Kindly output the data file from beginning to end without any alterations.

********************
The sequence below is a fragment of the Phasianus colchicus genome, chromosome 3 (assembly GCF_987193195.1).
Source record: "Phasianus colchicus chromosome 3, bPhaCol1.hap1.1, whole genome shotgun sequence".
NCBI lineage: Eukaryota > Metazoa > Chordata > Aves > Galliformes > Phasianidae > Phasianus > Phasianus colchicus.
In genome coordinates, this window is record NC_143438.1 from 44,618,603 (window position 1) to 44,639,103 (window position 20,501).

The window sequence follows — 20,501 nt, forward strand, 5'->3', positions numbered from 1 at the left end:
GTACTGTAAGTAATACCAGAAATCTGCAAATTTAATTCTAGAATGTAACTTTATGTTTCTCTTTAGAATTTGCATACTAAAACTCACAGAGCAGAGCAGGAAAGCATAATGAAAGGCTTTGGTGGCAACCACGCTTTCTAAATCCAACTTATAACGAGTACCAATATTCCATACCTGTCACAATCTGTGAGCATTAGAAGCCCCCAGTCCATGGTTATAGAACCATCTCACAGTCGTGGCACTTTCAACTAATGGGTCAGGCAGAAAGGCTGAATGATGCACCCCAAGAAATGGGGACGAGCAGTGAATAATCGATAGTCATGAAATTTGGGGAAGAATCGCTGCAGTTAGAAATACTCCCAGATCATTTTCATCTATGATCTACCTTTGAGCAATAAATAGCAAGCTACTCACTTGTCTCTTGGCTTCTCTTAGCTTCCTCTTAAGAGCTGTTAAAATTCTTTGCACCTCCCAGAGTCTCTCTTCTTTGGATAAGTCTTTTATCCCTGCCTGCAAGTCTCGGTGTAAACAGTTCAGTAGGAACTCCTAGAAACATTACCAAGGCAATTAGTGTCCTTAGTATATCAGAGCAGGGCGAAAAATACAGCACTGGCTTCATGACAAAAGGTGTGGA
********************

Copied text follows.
The sequence below is a fragment of the Phasianus colchicus genome, chromosome 3 (assembly GCF_987193195.1).
Source record: "Phasianus colchicus chromosome 3, bPhaCol1.hap1.1, whole genome shotgun sequence".
NCBI lineage: Eukaryota > Metazoa > Chordata > Aves > Galliformes > Phasianidae > Phasianus > Phasianus colchicus.
In genome coordinates, this window is record NC_143438.1 from 44,618,603 (window position 1) to 44,639,103 (window position 20,501).

The window sequence follows — 20,501 nt, forward strand, 5'->3', positions numbered from 1 at the left end:
GTACTGTAAGTAATACCAGAAATCTGCAAATTTAATTCTAGAATGTAACTTTATGTTTCTCTTTAGAATTTGCATACTAAAACTCACAGAGCAGAGCAGGAAAGCATAATGAAAGGCTTTGGTGGCAACCACGCTTTCTAAATCCAACTTATAACGAGTACCAATATTCCATACCTGTCACAATCTGTGAGCATTAGAAGCCCCCAGTCCATGGTTATAGAACCATCTCACAGTCGTGGCACTTTCAACTAATGGGTCAGGCAGAAAGGCTGAATGATGCACCCCAAGAAATGGGGACGAGCAGTGAATAATCGATAGTCATGAAATTTGGGGAAGAATCGCTGCAGTTAGAAATACTCCCAGATCATTTTCATCTATGATCTACCTTTGAGCAATAAATAGCAAGCTACTCACTTGTCTCTTGGCTTCTCTTAGCTTCCTCTTAAGAGCTGTTAAAATTCTTTGCACCTCCCAGAGTCTCTCTTCTTTGGATAAGTCTTTTATCCCTGCCTGCAAGTCTCGGTGTAAACAGTTCAGTAGGAACTCCTAGAAACATTACCAAGGCAATTAGTGTCCTTAGTATATCAGAGCAGGGCGAAAAATACAGCACTGGCTTCATGACAAAAGGTGTGGA